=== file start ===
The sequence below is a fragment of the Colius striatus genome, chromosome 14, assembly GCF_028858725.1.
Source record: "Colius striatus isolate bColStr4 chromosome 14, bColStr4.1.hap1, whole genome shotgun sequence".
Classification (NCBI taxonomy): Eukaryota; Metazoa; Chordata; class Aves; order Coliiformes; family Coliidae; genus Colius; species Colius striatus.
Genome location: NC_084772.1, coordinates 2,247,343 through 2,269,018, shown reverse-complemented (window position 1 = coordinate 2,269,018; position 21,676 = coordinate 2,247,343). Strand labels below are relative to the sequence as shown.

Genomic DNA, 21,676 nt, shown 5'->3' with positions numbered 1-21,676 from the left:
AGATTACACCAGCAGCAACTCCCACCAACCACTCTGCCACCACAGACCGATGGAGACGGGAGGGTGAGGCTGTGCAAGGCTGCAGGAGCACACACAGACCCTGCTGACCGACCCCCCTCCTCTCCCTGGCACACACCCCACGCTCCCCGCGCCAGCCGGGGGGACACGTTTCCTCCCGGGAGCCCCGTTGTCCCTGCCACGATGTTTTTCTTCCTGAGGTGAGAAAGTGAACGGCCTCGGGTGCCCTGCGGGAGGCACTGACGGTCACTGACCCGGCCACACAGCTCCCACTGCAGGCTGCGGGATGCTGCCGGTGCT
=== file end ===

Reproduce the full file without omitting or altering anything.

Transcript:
The sequence below is a fragment of the Colius striatus genome, chromosome 14, assembly GCF_028858725.1.
Source record: "Colius striatus isolate bColStr4 chromosome 14, bColStr4.1.hap1, whole genome shotgun sequence".
Classification (NCBI taxonomy): Eukaryota; Metazoa; Chordata; class Aves; order Coliiformes; family Coliidae; genus Colius; species Colius striatus.
Genome location: NC_084772.1, coordinates 2,247,343 through 2,269,018, shown reverse-complemented (window position 1 = coordinate 2,269,018; position 21,676 = coordinate 2,247,343). Strand labels below are relative to the sequence as shown.

Genomic DNA, 21,676 nt, shown 5'->3' with positions numbered 1-21,676 from the left:
AGATTACACCAGCAGCAACTCCCACCAACCACTCTGCCACCACAGACCGATGGAGACGGGAGGGTGAGGCTGTGCAAGGCTGCAGGAGCACACACAGACCCTGCTGACCGACCCCCCTCCTCTCCCTGGCACACACCCCACGCTCCCCGCGCCAGCCGGGGGGACACGTTTCCTCCCGGGAGCCCCGTTGTCCCTGCCACGATGTTTTTCTTCCTGAGGTGAGAAAGTGAACGGCCTCGGGTGCCCTGCGGGAGGCACTGACGGTCACTGACCCGGCCACACAGCTCCCACTGCAGGCTGCGGGATGCTGCCGGTGCT